However, as my previous blog touched on – if there is any cause that reasons being beaten up, then The Lily Foundation is it. So I locked my prejudices and preconceptions away in the back of my mind and set off with my sisters and friends to the event’s venue – Notting Hill’s Supperclub.

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Brother wasn’t on until 11 p.m, we arrived at 9 p.m just in time for the first fight. I hadn’t thought that three 3-minute rounds sounded like much – I was wrong. Within 30 seconds blood was pouring out of one of the fighter’s nostrils and after two minutes I was convinced that the paramedics sitting in the ambulance outside were going to have to be called in. And that was just in the first round. But even though I found the punches, the blood and the thumping sound of limbs colliding distressing, I couldn’t look away. It was riveting, exciting, addictive and highly entertaining.

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That was when I didn’t know the fighters though; it was a very different story as the clock struck 11.01 p.m and my own flesh and blood entered the ring.

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(Brother Charles in the black)

At this point, despite the ample amount of vodka diet cokes coursing through my veins, I felt sick with nerves…and as the bell went, this just got worse.

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And worse…

IMG_1352It just seemed to go on and on and on and on, but as my heart raced and as I screamed and screamed, I realised that I wasn’t shouting ‘stop’, I was shouting for my brother to: “hit him, hit him, hit him.” I was completely absorbed.

It wasn’t to be though, and after the 9 minutes had run its course, it was the opposition that was declared victor.

IMG_1373In a true display of sportsmanship, the pair embraced and reminded the audience why we were there – to support a great cause, not just to beat the crap out of fellow-men. The boxers raised over £10,000 for The Lily Foundation – a truly fantastic achievement.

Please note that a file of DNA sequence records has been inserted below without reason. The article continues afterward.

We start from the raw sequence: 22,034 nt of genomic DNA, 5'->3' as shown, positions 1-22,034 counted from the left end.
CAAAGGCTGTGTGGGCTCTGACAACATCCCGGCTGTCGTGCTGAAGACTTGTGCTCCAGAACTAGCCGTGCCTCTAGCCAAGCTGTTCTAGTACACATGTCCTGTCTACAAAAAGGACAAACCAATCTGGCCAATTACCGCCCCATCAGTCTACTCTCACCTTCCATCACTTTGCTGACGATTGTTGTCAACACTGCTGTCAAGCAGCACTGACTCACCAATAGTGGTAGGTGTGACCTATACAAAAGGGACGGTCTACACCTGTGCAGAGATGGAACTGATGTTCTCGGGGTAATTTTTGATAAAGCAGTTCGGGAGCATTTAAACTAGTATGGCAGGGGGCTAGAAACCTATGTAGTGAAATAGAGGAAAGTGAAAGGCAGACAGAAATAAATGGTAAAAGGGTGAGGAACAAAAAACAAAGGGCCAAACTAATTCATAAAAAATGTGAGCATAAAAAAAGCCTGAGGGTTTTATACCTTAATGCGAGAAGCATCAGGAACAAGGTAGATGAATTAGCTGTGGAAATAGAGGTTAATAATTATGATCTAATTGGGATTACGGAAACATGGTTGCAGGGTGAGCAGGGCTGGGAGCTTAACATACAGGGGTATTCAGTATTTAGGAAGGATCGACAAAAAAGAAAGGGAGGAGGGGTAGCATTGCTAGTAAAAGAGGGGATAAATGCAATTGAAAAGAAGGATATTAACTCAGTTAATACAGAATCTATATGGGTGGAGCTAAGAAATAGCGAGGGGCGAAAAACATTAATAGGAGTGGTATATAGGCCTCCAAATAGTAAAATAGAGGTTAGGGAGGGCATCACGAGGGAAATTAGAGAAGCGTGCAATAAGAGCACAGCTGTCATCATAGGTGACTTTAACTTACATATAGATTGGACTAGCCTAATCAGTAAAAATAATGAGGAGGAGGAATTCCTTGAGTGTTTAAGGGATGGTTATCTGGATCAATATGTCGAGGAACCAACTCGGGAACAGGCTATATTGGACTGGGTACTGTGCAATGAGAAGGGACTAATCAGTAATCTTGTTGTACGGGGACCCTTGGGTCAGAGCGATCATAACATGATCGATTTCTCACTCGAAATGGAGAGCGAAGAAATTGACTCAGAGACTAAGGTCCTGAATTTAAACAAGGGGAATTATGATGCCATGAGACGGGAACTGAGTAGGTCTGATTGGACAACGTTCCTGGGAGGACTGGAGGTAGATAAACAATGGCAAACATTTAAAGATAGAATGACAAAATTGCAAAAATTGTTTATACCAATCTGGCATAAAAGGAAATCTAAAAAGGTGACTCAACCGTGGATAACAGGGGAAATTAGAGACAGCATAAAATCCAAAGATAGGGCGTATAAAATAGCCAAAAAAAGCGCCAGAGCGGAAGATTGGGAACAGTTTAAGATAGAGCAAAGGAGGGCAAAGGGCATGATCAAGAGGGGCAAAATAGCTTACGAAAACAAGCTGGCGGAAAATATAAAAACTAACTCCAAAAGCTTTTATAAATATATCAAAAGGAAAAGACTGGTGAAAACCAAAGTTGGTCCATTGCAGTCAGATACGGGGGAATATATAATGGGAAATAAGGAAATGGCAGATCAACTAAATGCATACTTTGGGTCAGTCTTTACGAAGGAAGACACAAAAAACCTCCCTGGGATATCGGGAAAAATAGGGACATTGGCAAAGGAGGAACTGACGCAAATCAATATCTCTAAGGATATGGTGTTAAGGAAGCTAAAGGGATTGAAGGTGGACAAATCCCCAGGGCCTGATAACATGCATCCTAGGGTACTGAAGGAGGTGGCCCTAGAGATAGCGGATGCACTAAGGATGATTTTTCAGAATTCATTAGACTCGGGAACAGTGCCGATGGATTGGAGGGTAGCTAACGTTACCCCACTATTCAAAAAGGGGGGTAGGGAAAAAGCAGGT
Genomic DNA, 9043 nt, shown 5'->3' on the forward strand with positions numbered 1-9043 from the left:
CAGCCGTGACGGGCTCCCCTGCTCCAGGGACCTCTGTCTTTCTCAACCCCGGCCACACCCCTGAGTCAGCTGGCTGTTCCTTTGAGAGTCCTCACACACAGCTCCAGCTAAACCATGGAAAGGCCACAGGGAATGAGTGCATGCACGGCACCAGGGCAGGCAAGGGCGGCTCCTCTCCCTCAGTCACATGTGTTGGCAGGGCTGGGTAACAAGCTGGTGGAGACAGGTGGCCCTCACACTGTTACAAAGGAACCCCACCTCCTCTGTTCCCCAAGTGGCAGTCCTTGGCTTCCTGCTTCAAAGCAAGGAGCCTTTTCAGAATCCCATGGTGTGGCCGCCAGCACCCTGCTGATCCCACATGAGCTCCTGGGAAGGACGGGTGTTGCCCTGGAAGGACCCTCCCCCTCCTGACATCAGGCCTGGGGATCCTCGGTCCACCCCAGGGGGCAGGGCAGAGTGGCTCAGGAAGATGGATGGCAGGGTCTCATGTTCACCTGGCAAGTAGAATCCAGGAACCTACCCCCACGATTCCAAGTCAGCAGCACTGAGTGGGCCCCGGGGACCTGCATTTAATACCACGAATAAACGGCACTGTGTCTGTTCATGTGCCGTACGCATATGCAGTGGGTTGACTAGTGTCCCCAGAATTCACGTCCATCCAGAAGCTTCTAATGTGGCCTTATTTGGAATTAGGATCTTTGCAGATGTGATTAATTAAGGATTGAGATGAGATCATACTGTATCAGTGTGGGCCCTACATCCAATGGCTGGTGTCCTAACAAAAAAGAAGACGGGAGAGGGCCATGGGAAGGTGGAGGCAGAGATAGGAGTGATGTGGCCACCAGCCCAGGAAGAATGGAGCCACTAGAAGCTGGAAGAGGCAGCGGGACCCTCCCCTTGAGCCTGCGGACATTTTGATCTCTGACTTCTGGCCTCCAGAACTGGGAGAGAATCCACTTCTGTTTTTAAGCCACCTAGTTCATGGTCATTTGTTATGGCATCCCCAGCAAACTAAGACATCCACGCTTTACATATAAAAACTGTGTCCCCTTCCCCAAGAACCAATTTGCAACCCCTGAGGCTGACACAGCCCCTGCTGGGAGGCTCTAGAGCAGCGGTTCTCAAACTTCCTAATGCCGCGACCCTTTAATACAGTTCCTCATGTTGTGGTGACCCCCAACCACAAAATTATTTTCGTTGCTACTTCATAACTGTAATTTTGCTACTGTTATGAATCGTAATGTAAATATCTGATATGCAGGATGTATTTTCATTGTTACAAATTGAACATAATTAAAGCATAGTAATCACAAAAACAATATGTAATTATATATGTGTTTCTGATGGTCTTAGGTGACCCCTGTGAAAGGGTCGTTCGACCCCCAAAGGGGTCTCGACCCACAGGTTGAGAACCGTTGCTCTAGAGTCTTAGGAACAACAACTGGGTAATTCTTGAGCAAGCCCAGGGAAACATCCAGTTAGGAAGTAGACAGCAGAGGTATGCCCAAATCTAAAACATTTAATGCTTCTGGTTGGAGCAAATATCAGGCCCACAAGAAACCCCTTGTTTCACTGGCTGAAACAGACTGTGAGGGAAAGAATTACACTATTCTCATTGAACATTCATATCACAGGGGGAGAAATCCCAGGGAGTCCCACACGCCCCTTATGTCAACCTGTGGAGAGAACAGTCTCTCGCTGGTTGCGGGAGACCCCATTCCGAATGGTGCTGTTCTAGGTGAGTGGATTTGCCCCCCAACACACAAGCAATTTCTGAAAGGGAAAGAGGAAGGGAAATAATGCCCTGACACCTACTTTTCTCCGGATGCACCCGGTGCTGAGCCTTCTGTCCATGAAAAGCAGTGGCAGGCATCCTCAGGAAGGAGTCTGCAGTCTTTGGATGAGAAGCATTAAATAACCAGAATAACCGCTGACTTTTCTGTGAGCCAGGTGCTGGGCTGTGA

Next time Charles wants to raise money for charity though, I wish he would run a marathon…I don’t think I could cope with another round of this.

IMG_1310!

Made in Italy

Sometimes you just have to surrender to the clutches of the King’s Road. Prejudices and stereotypes aside, the mile and a half stretch of tarmac does have an undeniable amount to offer. I speak of shops, galleries and – of course – restaurants. Last week I combined the latter two of this trio; art and food, or rather food and then art.

I was Parallax Art Fair bound with my aunt, cousin and mother, but rather than go there straight, we decided to make a night of it (we rarely all get together) and have a little dinner party beforehand.

Though I normally have my finger on the dining pulse (top-table emails), it was my cousin Alexandra who picked our foodie destination. After a phone call and a reservation, she led us to her choice and at approximately 5.59 p.m we found ourselves outside number 257 King’s road, SW3 5EL – at Made in Italy.

Welcomed gaily into the rustic establishment, we were then taken to our table on the first floor. This was actually rather disappointing as the hustle and bustle (atmosphere) of the place seemed to be more rife downstairs. We weren’t perturbed enough to warrant a move and settled into our seats. It had, like Bubbledogs and Bodo Schloss, that chalet feel. Indeed after sharing a bottle of red with my aunt, I felt that I was in the midst of a rather successful apres ski session.

That was at the end of the meal, let me take you back to the beginning. The exhibition started at 7.30 p.m, so we opted for just the one course each. I went for the goat’s cheese and asparagus salad, the others for pizzas. Just as the waiter moved off from the table, we suffered a severe bout of food envy as an antepasti beautiful enough to make vegetarians jealous swerved past us. Bugger.

“Next time,” piped my aunt. “Next time we’ll get one of those.”

I was glad she said this, not only because of the appetising look of the sliced meats, but also because we were having an absolute ball. It was the sisters and cousins catch up of dreams; conversation,  jokes, anecdotes and a magnificent amount of laughter.

Half-way through a particularly entertaining tale about a pompous woman who accidentally used her £500 white shirt as a napkin, our food arrived. Perfectly oozing, the goat’s cheese on top of my salad caused mutual delight (my mother shotgunned some of it). Then arrived the pizza, yes singular – the three pizzas had been merged together to create the most enormous pizza I have ever seen in my life – the ultimate cheesy extravaganza.

Need I say more:

pizza

I couldn’t even zoom out enough to capture it all!

And before I fall into a lactose-induced coma (just at the thought of it), here is a snap of the salad:

goatI will most certainly be heading back to Made in Italy to sample the rest of the menu and will, for the time being, keep any King’s Road prejudices to myself.

Food:*** Company: *****